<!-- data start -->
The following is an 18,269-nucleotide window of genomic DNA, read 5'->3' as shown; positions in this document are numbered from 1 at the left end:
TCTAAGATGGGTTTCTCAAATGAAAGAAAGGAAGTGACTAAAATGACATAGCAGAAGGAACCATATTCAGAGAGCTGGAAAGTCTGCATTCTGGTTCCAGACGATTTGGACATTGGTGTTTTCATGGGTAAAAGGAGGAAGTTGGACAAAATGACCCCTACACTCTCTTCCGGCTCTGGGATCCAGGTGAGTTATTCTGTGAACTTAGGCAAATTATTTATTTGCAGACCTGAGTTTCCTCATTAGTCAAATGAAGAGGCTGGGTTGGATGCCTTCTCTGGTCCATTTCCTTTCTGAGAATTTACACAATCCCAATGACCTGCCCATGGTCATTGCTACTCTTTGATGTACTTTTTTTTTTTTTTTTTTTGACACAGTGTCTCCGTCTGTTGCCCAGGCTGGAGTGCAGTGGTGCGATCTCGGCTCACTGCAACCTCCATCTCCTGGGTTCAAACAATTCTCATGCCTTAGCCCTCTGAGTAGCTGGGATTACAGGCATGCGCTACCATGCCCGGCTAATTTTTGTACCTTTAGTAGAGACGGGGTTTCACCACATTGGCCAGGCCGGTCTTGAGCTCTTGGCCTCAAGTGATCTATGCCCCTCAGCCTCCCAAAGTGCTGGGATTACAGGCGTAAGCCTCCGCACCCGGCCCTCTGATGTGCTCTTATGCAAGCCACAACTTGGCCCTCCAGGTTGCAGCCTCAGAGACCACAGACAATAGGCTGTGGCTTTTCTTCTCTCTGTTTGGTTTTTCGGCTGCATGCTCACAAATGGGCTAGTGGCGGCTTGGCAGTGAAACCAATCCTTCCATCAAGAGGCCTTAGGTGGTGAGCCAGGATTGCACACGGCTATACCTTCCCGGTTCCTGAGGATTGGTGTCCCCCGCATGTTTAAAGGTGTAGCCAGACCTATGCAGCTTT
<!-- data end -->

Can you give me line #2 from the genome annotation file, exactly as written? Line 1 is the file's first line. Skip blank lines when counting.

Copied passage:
TCTAAGATGGGTTTCTCAAATGAAAGAAAGGAAGTGACTAAAATGACATAGCAGAAGGAACCATATTCAGAGAGCTGGAAAGTCTGCATTCTGGTTCCAGACGATTTGGACATTGGTGTTTTCATGGGTAAAAGGAGGAAGTTGGACAAAATGACCCCTACACTCTCTTCCGGCTCTGGGATCCAGGTGAGTTATTCTGTGAACTTAGGCAAATTATTTATTTGCAGACCTGAGTTTCCTCATTAGTCAAATGAAGAGGCTGGGTTGGATGCCTTCTCTGGTCCATTTCCTTTCTGAGAATTTACACAATCCCAATGACCTGCCCATGGTCATTGCTACTCTTTGATGTACTTTTTTTTTTTTTTTTTTTGACACAGTGTCTCCGTCTGTTGCCCAGGCTGGAGTGCAGTGGTGCGATCTCGGCTCACTGCAACCTCCATCTCCTGGGTTCAAACAATTCTCATGCCTTAGCCCTCTGAGTAGCTGGGATTACAGGCATGCGCTACCATGCCCGGCTAATTTTTGTACCTTTAGTAGAGACGGGGTTTCACCACATTGGCCAGGCCGGTCTTGAGCTCTTGGCCTCAAGTGATCTATGCCCCTCAGCCTCCCAAAGTGCTGGGATTACAGGCGTAAGCCTCCGCACCCGGCCCTCTGATGTGCTCTTATGCAAGCCACAACTTGGCCCTCCAGGTTGCAGCCTCAGAGACCACAGACAATAGGCTGTGGCTTTTCTTCTCTCTGTTTGGTTTTTCGGCTGCATGCTCACAAATGGGCTAGTGGCGGCTTGGCAGTGAAACCAATCCTTCCATCAAGAGGCCTTAGGTGGTGAGCCAGGATTGCACACGGCTATACCTTCCCGGTTCCTGAGGATTGGTGTCCCCCGCATGTTTAAAGGTGTAGCCAGACCTATGCAGCTTT